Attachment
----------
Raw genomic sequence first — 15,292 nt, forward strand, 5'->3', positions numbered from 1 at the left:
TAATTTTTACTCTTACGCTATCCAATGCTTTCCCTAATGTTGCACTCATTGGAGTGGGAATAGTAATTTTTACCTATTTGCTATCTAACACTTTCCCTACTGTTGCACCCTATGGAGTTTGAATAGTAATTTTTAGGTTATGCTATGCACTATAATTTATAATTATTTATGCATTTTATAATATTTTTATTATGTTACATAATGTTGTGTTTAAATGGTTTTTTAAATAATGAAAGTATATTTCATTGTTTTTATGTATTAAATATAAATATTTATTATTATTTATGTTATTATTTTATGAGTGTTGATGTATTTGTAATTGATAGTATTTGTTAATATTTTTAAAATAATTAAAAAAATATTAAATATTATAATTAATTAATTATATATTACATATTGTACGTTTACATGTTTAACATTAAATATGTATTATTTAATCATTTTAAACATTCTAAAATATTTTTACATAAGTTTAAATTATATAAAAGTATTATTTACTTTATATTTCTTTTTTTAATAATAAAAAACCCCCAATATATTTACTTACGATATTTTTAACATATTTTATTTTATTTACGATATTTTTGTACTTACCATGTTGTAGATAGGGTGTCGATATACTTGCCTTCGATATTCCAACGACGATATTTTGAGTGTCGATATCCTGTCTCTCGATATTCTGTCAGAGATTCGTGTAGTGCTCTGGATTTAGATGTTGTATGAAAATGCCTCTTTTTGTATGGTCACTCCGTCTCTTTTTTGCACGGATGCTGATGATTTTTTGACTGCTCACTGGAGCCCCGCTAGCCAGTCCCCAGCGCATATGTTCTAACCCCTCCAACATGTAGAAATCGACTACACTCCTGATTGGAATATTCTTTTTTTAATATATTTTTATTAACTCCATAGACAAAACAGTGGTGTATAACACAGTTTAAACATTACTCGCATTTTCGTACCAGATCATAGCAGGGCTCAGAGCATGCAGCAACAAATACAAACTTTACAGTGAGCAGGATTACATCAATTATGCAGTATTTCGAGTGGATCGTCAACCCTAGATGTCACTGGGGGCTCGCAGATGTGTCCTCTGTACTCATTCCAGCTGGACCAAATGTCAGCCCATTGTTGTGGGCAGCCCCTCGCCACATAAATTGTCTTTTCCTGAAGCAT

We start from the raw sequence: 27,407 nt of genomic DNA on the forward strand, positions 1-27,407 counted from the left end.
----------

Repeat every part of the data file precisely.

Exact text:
Raw genomic sequence first — 15,292 nt, forward strand, 5'->3', positions numbered from 1 at the left:
TAATTTTTACTCTTACGCTATCCAATGCTTTCCCTAATGTTGCACTCATTGGAGTGGGAATAGTAATTTTTACCTATTTGCTATCTAACACTTTCCCTACTGTTGCACCCTATGGAGTTTGAATAGTAATTTTTAGGTTATGCTATGCACTATAATTTATAATTATTTATGCATTTTATAATATTTTTATTATGTTACATAATGTTGTGTTTAAATGGTTTTTTAAATAATGAAAGTATATTTCATTGTTTTTATGTATTAAATATAAATATTTATTATTATTTATGTTATTATTTTATGAGTGTTGATGTATTTGTAATTGATAGTATTTGTTAATATTTTTAAAATAATTAAAAAAATATTAAATATTATAATTAATTAATTATATATTACATATTGTACGTTTACATGTTTAACATTAAATATGTATTATTTAATCATTTTAAACATTCTAAAATATTTTTACATAAGTTTAAATTATATAAAAGTATTATTTACTTTATATTTCTTTTTTTAATAATAAAAAACCCCCAATATATTTACTTACGATATTTTTAACATATTTTATTTTATTTACGATATTTTTGTACTTACCATGTTGTAGATAGGGTGTCGATATACTTGCCTTCGATATTCCAACGACGATATTTTGAGTGTCGATATCCTGTCTCTCGATATTCTGTCAGAGATTCGTGTAGTGCTCTGGATTTAGATGTTGTATGAAAATGCCTCTTTTTGTATGGTCACTCCGTCTCTTTTTTGCACGGATGCTGATGATTTTTTGACTGCTCACTGGAGCCCCGCTAGCCAGTCCCCAGCGCATATGTTCTAACCCCTCCAACATGTAGAAATCGACTACACTCCTGATTGGAATATTCTTTTTTTAATATATTTTTATTAACTCCATAGACAAAACAGTGGTGTATAACACAGTTTAAACATTACTCGCATTTTCGTACCAGATCATAGCAGGGCTCAGAGCATGCAGCAACAAATACAAACTTTACAGTGAGCAGGATTACATCAATTATGCAGTATTTCGAGTGGATCGTCAACCCTAGATGTCACTGGGGGCTCGCAGATGTGTCCTCTGTACTCATTCCAGCTGGACCAAATGTCAGCCCATTGTTGTGGGCAGCCCCTCGCCACATAAATTGTCTTTTCCTGAAGCAT

We start from the raw sequence: 27,407 nt of genomic DNA on the forward strand, positions 1-27,407 counted from the left end.